Rogie custodio


"Sorry if I’ve already asked but when you do a sketch and then finish the piece, sometimes there’s a noticeable (quite) difference in the sketch and end result. And by that I mean that the sketch is better. How does that make you feel? Do you feel a bit disappointed or having so much XP"

So I have been asked this on my deviantart page. I think this should be rectified because I always bear this in mind when I do my work, and I always run into this problem, and this is what helped me developed my personal style of painting.

I have come from a traditional background before I picked up a wacom and started doing everything digitally. When I sketch, I always throw everything I have into the piece, whether it be with paints or a pencil, The difference between a sketch and a final piece is so drastic, simply because of this reason;

When you sketch, it will always show energy” in the piece.

No matter what, A sketch will always look like has more life than a polished painting. This is because when you sketch something, you also leave blanks for your mind to fill in. This term is commonly known as "visual noise". This is apparent in a lot of concept art. It’s like a book that leaves you hanging. Humans would naturally piece everything together, and in your head, you would have a final outcome. Once you start polishing things from a sketch, you slowly take away its life or its energy.

This is what I find most ‘Hyper-rendered’ or ‘Realistic’ piece have. They could be too over-polished that even though it is rendered nicely, it looks completely dead. It’s like knowing how to paint to a high standard, but with out the fundamentals or having a limited visual library. This is also why I find concept art paintings more exciting, because it’s made with such energy and the piece just has so much life in it. They tend to come across more powerful for such a hap-hazardous approach.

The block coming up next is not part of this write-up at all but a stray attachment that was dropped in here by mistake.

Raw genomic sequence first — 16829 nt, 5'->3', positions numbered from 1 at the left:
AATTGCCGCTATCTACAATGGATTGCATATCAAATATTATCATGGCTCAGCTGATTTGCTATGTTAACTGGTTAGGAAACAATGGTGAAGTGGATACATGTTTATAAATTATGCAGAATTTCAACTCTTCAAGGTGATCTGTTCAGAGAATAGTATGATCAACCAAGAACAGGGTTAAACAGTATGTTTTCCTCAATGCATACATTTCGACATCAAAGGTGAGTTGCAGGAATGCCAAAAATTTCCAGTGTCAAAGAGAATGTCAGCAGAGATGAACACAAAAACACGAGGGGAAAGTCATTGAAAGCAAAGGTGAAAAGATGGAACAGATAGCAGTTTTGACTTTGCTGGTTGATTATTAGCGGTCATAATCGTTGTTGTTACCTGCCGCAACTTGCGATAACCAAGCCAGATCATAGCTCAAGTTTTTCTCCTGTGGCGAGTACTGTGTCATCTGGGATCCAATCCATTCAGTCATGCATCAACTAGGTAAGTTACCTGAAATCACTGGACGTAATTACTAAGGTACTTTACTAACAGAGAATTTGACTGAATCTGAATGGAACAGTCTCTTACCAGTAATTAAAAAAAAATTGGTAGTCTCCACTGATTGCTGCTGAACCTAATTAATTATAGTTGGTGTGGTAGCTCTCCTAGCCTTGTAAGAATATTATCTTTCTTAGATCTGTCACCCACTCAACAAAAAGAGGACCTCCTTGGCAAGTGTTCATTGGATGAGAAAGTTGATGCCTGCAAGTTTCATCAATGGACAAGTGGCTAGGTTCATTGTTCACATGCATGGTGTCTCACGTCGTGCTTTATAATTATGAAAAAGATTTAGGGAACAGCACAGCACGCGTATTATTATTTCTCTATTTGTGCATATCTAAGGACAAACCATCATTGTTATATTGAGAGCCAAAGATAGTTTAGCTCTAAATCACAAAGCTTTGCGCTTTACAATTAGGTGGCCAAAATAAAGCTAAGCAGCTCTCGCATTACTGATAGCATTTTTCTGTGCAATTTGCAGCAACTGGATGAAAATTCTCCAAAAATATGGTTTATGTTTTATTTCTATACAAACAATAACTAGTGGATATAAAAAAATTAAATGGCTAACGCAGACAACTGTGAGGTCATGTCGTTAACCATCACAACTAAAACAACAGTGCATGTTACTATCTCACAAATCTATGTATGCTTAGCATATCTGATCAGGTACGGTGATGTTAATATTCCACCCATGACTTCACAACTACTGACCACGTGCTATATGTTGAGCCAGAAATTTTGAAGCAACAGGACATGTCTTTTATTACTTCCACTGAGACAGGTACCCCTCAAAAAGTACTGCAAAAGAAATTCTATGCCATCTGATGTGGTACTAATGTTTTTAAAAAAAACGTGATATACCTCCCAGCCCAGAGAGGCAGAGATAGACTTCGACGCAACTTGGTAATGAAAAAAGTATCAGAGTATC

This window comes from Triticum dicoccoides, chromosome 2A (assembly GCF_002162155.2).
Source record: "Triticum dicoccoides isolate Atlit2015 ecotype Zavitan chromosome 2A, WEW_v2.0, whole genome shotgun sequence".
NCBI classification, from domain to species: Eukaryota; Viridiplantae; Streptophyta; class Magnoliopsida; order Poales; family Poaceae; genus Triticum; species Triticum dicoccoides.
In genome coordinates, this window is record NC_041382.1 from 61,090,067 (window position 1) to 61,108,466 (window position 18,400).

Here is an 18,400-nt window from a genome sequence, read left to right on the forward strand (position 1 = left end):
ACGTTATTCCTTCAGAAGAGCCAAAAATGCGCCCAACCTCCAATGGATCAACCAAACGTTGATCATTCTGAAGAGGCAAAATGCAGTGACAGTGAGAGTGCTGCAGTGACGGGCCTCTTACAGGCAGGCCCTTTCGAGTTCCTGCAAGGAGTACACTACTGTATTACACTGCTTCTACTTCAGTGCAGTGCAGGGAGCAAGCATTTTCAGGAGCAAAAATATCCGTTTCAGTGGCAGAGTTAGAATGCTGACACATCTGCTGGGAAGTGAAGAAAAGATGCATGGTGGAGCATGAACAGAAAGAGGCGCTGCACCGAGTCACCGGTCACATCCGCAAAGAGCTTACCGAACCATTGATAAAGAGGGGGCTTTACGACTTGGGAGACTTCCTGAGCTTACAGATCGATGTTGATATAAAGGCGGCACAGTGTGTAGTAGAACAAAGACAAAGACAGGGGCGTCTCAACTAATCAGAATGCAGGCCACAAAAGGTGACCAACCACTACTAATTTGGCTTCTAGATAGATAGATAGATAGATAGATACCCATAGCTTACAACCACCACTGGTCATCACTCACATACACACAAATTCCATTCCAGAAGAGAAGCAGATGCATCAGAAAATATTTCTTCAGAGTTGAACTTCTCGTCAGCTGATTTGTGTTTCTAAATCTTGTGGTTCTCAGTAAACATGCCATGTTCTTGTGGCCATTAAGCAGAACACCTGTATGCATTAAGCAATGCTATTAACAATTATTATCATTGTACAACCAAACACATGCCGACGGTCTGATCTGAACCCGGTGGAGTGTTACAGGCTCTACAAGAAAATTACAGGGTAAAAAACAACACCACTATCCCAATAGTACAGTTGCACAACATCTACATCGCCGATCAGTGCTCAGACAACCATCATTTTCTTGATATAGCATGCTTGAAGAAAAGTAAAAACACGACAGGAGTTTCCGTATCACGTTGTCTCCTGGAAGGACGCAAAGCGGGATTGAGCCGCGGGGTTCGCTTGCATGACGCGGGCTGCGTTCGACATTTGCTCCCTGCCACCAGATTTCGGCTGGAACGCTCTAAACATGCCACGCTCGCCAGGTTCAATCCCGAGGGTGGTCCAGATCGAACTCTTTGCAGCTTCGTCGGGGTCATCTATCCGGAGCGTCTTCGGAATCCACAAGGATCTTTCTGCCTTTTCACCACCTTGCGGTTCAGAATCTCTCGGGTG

In my personal work, I tend to meet it half way and try to show my brush strokes and key lighting, this is only because I come from a traditional background, and brush strokes are very important to me. For me, this is the perfect blend that suits what I do. Another way that a so-called ‘dead piece’ can be rectified, is if the piece tells a story, has mood, or has great lighting, or composition.

So key answer to this question is; sketches will always have more life than a final piece, so don’t over render everything.

Hey! Sorry I never get alerted when I have a PM sent to my inbox…

Erm, let’s see… Well, the thing is, in my opinion, you need to be good at realism with any regards to drawing, or art in general. It is the utmost fundamental when it comes to drawing. If you are good at observing, it easily translates to whatever style you do, wether it be manga, comic art, or cartoon.

With the fundamentals mastered, not only can you draw what ever style you want, but you will have an understanding of how things react to different environments, different, materials, and how light works.

This also gives you an edge from just the standard textbook of how to draw things. If you understand what you see, you can push your art to the next level. You know when you ask other artist what the secret is, they answer with ‘practice practice practice’, but its not just that, whats important is that you understand and analyse what you’re practicing.

Hope that helps… :)

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